A few weeks ago I found myself at an Amish farm in Michigan on a pleasant Saturday afternoon. Ten of us women and girls (and one baby) had just spent a few hours garage-sale-shopping, while the men went out fishing on a nearby lake. I was the English friend-and-driver.
Now it was time for the ladies to relax in the big kitchen while the kids played outside and the men fished… Pretty soon lunch had been eaten, and one of the ladies (Ruth, the matriarch of the clan) started making doughnuts—a process I’d never seen before, except at a Krispy Kreme store. Turns out it’s not that much different.
The basic ingredients are shown in this recipe, which has the unique twist of adding a cup of cold mashed potatoes! (My friend used mashed potato flakes instead.) A doughnut mix can be used to speed things up, adding sugar, yeast, and warm water.
The dough was left in a bowl to rise while we had our lunch. Then it was rolled out, and circles were cut with an upside-down glass. A little heart cutter made the center holes, and some of the leftover pieces (what my mother-in-law would call “snibbles”) were saved, too. They were given time to rise again.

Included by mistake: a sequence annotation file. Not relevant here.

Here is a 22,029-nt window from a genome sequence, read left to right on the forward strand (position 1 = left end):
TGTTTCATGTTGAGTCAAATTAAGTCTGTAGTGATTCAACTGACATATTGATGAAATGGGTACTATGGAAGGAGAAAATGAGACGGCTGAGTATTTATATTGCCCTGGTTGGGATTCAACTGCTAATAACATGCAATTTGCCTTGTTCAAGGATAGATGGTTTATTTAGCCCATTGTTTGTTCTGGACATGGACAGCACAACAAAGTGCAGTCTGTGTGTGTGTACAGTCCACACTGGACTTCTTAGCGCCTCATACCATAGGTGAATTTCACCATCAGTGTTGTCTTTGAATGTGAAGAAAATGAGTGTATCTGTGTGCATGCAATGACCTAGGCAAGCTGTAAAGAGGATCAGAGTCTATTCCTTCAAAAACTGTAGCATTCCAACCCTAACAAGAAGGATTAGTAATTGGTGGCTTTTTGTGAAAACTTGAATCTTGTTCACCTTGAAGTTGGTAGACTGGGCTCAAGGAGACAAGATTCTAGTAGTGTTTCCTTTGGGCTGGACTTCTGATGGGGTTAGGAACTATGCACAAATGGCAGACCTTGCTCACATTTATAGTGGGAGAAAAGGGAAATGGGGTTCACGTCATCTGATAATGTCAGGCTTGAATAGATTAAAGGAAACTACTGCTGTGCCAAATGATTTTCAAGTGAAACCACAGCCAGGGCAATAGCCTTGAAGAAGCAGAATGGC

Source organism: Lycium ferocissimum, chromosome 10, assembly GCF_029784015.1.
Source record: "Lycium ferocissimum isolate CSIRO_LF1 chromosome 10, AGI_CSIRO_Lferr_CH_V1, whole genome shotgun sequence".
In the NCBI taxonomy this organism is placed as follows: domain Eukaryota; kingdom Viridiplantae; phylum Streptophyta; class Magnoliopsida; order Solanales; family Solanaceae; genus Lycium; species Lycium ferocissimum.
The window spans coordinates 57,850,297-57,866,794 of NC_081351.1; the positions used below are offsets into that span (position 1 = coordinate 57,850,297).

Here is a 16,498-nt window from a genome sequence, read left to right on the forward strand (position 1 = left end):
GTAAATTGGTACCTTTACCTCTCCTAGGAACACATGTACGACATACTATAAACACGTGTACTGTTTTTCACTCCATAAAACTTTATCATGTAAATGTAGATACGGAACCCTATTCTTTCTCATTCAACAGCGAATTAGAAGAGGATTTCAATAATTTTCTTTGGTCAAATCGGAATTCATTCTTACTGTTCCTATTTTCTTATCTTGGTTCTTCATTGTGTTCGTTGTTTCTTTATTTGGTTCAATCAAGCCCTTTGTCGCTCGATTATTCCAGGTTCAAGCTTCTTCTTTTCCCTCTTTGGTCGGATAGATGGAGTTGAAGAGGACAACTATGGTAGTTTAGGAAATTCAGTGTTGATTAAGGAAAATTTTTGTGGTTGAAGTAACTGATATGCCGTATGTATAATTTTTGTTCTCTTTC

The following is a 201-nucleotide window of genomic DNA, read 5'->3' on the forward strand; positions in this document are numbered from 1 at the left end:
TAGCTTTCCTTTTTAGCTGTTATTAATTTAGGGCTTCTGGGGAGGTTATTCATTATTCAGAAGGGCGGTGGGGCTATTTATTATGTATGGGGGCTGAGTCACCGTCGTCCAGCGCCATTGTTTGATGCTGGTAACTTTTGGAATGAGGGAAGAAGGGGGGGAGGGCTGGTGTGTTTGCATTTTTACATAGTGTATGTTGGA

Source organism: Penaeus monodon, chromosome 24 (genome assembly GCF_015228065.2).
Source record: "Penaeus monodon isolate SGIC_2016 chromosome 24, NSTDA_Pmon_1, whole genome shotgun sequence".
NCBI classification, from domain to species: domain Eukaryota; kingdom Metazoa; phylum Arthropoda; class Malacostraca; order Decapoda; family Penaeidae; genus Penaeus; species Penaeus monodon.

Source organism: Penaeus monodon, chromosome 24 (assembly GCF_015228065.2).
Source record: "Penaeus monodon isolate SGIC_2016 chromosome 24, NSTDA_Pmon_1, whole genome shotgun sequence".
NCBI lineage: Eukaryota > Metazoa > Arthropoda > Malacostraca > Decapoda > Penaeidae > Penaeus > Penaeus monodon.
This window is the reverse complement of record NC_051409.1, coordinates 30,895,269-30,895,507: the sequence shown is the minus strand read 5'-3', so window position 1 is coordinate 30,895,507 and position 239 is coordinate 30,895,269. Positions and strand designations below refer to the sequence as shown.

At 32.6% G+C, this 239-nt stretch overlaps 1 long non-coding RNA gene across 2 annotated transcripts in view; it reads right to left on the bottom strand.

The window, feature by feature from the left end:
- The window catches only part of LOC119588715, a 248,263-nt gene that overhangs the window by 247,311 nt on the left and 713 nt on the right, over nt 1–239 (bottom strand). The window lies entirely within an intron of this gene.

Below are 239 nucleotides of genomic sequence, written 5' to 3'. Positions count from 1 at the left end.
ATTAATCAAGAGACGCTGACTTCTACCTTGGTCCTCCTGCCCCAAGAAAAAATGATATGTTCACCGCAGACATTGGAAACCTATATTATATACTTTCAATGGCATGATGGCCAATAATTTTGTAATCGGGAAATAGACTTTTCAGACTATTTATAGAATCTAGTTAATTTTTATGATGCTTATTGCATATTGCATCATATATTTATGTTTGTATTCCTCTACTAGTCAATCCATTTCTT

A few at a time, she dropped them into a pan of hot oil, flipped them over after a minute or two, and laid them on paper towels. Five or six dozen doughnuts went in and out of the oil (plus the snibbles).
Meantime, one of Ruth’s daughters had been mixing up powdered sugar and water for the glaze. Now she dipped them one or two at a time, letting the glaze drip off from a long fork (a trick she learned from her mother). Not all of them made it into the glaze—I periodically swiped one from the assembly line!
Now another daughter sprang into action, packing the cooled doughnuts into Tupperware containers (and four for me to take home to my doughnut-loving husband). They were hot, fresh, and delicious. And many hands made light work!